Features: Just the basics

The Cuisinart Petite Gas Grill has a single 5,500 BTU stainless-steel burner and 145 square inches of grilling surface spread out over porcelain enamel-coated grill grates. The manufacturer says that the grill can hold eight steaks, eight hamburgers, or six to 10 chicken breasts, but unless you’re crowding them in (or they’re really small), that’s a stretch. I could comfortably fit four quarter-pound burgers on the grill.

It has a twist-start electric ignition controlled by a knob that’s labeled with low, medium, and high temperature markings. In theory, the twist-start ignition is a good idea, but it never worked on the first try. Sometimes I would have to try three times before the ignition would light the gas. Other times, I had to use a match to get it going. While this is a minor inconvenience, it does make things a little more complicated, especially when you’re camping or tailgating. If you don’t remember to bring a match or a grill lighter, you might run into some trouble.

cuisinart-petit-gourmet-gas-grill-grates

The Spruce Eats / Lindsay Boyers

Design: Portable, but bulky

The Cuisinart Petite Gas Grill is portable, but the design is still rather bulky. It has a briefcase-style handle that you can use to easily carry the grill, but at 17 pounds, it can get a little heavy carrying it one-handed. 

The grill sits on top of a telescoping base with two legs that you can adjust to three heights—tabletop, mid-level, and full 30-inch grate level. While it’s sturdy at tabletop and mid-level heights, things started to feel slightly wobbly at full level. The grill didn’t feel totally unstable, but the legs swayed a bit when I was flipping food.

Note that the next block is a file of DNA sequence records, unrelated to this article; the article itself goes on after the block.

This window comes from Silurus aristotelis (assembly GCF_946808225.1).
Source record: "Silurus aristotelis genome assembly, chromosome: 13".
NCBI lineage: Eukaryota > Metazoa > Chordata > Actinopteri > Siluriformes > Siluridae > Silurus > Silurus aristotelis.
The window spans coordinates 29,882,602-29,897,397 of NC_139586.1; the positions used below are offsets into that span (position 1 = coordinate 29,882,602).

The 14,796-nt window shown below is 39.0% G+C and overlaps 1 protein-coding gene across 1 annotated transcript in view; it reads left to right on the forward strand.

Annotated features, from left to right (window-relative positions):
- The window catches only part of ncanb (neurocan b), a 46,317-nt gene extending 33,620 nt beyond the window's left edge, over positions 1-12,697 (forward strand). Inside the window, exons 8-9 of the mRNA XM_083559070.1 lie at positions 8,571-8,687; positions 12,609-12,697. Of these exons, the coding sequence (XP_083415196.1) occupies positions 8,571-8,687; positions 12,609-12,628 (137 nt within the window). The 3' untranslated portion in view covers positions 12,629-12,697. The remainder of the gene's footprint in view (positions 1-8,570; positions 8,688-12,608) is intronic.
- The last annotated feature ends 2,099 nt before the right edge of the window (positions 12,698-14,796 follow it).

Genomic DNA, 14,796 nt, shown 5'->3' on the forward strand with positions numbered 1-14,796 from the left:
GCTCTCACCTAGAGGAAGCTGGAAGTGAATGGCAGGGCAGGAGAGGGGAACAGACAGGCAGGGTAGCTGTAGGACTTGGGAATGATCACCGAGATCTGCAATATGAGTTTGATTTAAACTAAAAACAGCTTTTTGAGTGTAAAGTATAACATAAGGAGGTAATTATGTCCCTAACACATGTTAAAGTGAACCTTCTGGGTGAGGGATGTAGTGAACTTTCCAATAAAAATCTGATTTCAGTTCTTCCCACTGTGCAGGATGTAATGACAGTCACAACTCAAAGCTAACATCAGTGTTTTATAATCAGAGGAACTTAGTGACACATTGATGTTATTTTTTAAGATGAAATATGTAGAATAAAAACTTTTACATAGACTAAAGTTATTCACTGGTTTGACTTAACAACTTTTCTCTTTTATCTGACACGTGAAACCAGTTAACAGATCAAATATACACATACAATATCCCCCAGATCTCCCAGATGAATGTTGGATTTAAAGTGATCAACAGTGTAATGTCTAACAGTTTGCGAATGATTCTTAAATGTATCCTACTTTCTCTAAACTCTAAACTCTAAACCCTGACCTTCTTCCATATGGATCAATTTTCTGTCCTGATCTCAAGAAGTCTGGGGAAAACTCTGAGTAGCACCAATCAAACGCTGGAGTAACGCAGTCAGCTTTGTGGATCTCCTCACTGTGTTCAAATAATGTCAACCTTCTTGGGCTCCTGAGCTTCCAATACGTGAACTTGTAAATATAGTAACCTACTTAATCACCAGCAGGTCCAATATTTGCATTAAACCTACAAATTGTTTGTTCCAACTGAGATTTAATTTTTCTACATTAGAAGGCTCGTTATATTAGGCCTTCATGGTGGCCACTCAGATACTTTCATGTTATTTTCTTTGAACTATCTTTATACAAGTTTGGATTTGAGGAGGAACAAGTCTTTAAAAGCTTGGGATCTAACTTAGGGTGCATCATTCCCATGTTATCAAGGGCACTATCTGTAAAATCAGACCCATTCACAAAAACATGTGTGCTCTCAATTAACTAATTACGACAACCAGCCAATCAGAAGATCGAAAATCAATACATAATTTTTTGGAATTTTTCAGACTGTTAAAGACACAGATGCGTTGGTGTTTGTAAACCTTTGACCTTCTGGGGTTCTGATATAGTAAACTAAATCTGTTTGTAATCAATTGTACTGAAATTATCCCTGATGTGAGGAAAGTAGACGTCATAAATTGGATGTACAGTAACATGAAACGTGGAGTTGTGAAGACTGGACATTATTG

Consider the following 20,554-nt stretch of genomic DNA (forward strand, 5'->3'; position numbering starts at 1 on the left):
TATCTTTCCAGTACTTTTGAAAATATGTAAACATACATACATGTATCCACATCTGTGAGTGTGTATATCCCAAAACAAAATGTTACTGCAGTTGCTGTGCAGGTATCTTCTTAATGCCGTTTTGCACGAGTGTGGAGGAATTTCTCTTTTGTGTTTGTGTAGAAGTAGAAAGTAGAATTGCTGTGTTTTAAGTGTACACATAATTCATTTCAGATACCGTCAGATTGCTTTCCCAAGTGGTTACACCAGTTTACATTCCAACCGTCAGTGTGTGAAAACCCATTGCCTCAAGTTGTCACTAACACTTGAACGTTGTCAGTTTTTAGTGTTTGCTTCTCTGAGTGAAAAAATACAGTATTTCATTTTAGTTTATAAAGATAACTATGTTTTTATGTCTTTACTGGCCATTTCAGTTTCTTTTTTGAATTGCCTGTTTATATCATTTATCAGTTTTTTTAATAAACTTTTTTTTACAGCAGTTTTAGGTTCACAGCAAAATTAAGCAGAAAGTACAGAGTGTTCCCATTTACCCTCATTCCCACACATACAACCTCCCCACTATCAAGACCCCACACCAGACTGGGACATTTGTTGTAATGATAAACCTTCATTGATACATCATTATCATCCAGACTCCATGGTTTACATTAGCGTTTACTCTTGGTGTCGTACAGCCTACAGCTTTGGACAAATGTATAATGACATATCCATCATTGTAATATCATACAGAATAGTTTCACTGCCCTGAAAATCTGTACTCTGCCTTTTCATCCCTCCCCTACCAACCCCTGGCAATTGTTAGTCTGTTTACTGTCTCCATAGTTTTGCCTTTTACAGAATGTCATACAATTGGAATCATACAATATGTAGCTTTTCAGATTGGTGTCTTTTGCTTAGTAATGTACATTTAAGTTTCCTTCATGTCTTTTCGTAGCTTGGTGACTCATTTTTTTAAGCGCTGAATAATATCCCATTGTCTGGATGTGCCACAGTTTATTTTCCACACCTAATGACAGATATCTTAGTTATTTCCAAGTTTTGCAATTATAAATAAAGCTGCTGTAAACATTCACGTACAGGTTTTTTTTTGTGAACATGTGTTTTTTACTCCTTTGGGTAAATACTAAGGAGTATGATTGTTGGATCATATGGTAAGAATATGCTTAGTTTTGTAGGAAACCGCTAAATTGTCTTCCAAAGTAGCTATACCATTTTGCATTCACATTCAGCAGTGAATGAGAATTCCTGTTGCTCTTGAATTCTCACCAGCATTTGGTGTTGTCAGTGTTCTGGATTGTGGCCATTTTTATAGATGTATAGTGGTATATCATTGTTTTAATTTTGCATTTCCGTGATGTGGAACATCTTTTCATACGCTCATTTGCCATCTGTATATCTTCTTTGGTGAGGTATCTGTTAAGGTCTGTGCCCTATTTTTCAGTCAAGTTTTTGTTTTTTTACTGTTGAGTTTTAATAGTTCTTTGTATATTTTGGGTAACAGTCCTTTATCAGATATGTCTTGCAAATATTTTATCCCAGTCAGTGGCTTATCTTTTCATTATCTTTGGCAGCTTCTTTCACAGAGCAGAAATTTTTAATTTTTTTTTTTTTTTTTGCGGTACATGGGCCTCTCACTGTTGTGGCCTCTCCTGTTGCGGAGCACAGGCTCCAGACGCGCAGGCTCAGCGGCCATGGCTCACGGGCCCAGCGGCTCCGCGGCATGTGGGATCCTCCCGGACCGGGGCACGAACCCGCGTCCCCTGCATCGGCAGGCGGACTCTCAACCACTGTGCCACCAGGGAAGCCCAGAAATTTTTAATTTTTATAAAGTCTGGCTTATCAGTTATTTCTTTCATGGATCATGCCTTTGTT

When not in use, the legs collapse and slide under the grill, minimizing the grill’s footprint and making it easier to transport or store out of sight. The legs are easy to adjust—you just have to click a button and pull them down or push them, but it was a little cumbersome (although not impossible) to do alone. It’s easier if you have two people: one to pick the grill up and the other to collapse the legs.

The Cuisinart Petite Gas Grill is portable, but the design is still rather bulky.

The one main flaw in the design was the lid latch. There’s a sliding button on the face of the grill that you can use to unlock or lock the lid, depending on whether you’re using the grill or in the middle of travel. This is convenient for when you’re carrying the grill with the handle, but every time I closed the grill while cooking, the latch caught onto the lock, and I had to slide the locking mechanism over to release it.

cuisinart-petit-gourmet-gas-grill-burgers

The Spruce Eats / Lindsay Boyers

Performance: Nice grill lines